The unsecured database containing international travel records was left exposed on the web without a password, researchers from Comparitech confirmed. Dates on the records ranged from 2011 to the present day.
Personal information of travellers included date of arrival in Thailand, full name, sex, passport number, residency status, visa type and Thai arrival card number.
Bob Diachenko, who leads Comparitech’s cybersecurity research, discovered the database on Aug 22, 2021 and immediately alerted the Thai authorities, who acknowledged the incident and secured the data the following day.
Diachenko surmises that any foreigner who traveled to Thailand in the last decade might have had their information exposed in the incident. He even confirmed the database contained his own name and entries to Thailand.
The database was indexed by search engine Censys on Aug 20 with Diachenko discovering the unprotected data two days later. He immediately took steps to verify and alert the owner in accordance with the company’s responsible disclosure policy. Thai authorities acknowledged the incident on Aug 23 and swiftly secured the data in due course.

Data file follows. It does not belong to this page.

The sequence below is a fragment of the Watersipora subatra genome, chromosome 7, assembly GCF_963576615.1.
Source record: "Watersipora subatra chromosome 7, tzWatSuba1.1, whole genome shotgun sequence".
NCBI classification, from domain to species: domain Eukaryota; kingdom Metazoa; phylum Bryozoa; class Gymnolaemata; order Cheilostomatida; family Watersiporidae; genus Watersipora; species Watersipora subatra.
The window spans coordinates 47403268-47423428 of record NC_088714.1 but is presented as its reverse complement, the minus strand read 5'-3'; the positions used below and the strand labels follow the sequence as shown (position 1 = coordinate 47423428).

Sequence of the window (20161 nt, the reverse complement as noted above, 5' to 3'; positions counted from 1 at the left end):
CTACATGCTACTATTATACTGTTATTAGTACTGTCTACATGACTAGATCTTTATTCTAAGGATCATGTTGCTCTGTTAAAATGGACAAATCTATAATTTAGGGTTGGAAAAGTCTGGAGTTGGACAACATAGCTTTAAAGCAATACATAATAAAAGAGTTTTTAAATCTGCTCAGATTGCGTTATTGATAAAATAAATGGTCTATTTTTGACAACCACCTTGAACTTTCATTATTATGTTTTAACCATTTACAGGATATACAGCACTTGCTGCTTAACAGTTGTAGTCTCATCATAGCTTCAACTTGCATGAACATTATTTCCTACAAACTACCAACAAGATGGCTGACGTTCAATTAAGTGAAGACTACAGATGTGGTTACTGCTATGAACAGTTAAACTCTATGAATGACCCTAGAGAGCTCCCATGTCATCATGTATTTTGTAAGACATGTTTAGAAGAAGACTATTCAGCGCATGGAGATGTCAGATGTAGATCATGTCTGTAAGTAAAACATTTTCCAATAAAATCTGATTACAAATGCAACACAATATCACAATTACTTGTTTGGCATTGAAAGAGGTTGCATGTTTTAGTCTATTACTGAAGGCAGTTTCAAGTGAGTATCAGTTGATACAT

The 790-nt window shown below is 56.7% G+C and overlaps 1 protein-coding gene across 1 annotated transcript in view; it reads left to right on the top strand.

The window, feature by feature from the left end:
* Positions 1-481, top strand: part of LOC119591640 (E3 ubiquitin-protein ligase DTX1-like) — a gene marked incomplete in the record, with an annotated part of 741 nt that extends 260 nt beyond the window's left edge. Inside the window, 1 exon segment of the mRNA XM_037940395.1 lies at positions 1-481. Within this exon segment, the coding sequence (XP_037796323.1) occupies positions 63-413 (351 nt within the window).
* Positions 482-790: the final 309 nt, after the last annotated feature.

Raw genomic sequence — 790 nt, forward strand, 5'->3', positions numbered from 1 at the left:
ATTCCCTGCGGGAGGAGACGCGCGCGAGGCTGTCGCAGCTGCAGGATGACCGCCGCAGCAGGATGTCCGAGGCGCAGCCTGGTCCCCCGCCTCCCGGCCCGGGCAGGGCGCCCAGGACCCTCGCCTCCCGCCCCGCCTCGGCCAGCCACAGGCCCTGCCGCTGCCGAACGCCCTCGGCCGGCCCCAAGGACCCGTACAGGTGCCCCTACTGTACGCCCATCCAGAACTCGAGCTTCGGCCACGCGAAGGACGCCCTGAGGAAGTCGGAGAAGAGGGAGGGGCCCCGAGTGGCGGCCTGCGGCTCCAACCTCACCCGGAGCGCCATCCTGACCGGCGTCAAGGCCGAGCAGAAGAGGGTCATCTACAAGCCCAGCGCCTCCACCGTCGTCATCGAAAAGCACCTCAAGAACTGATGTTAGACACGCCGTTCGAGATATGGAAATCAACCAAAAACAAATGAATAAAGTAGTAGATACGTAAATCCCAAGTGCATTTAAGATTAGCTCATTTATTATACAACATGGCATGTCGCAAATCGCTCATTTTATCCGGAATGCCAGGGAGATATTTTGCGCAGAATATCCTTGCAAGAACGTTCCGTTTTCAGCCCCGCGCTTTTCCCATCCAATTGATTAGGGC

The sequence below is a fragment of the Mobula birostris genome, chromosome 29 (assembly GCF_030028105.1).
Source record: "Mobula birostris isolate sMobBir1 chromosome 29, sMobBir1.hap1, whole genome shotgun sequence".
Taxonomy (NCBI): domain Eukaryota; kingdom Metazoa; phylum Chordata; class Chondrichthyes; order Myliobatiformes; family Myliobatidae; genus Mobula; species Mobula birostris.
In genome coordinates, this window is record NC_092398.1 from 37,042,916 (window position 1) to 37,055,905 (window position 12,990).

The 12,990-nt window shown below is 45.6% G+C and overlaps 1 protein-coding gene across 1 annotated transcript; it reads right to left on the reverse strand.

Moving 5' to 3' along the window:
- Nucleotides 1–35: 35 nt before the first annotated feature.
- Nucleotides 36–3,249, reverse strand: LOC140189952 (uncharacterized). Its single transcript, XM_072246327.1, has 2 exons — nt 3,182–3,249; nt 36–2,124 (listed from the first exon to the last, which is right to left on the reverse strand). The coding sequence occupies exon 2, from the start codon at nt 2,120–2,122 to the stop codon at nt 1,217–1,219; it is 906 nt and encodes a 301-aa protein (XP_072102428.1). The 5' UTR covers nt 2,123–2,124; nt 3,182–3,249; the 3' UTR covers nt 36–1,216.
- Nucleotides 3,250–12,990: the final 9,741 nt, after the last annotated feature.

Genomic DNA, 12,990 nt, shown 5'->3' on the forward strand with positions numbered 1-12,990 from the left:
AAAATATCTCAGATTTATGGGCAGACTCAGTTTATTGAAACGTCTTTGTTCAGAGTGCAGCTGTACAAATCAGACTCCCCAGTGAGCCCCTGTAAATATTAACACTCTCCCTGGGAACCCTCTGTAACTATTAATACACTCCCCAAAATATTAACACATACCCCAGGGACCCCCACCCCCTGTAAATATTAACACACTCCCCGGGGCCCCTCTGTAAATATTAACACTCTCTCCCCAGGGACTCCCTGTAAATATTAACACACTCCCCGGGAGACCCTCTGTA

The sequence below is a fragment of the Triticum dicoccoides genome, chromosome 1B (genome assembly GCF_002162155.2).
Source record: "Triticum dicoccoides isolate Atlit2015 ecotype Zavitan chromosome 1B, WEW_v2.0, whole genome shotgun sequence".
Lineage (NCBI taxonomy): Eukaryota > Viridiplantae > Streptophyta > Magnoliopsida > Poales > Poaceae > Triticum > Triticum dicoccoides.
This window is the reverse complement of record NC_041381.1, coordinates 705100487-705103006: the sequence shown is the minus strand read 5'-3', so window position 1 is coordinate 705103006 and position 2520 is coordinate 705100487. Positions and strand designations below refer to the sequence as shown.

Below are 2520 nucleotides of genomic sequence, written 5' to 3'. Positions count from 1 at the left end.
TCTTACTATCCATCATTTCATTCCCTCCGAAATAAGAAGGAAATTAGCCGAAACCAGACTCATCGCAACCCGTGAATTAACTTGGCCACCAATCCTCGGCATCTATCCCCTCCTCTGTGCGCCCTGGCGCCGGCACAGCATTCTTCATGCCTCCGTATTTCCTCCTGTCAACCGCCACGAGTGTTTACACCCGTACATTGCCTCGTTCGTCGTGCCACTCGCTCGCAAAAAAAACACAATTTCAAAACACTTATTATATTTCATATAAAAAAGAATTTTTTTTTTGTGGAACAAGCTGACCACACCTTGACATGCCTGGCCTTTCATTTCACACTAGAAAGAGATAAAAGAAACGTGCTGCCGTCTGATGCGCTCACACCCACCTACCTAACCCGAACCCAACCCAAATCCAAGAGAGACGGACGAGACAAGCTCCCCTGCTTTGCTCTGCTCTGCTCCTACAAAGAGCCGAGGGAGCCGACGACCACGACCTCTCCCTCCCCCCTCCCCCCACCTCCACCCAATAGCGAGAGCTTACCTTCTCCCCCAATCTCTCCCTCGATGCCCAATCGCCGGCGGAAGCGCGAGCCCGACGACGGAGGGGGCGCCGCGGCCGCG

Notably, the IP address of the database is still public but, at time of press, the database itself has been replaced with a honeypot. Anyone who attempts access at that address now receives the message, “This is honeypot, all access were logged.” [sic]
Thai authorities responded quickly to Diachenko’s disclosure and maintain the data was not accessed by any unauthorised parties. However it is unknown how long the data was exposed prior to being indexed. ‘Honeypot experiments’ conducted by Comparitech show attackers can find and access unsecured databases in a matter of hours.
“Any foreigner who traveled to Thailand in the last decade or so probably has a record in the database,” said Comparitech’s tech writer Paul Bischoff. “There are many people who would prefer their travel history and residency status not be publicized, so for them there are obvious privacy issues.”
None of the information exposed poses a direct financial threat to the majority of data subjects as no financial or contact information was included, said Bischoff.
“Although passport numbers are unique to individuals, they are assigned sequentially and are not particularly sensitive. For example, a passport number can’t be used to open bank accounts or travel in another person’s name on its own,” he said.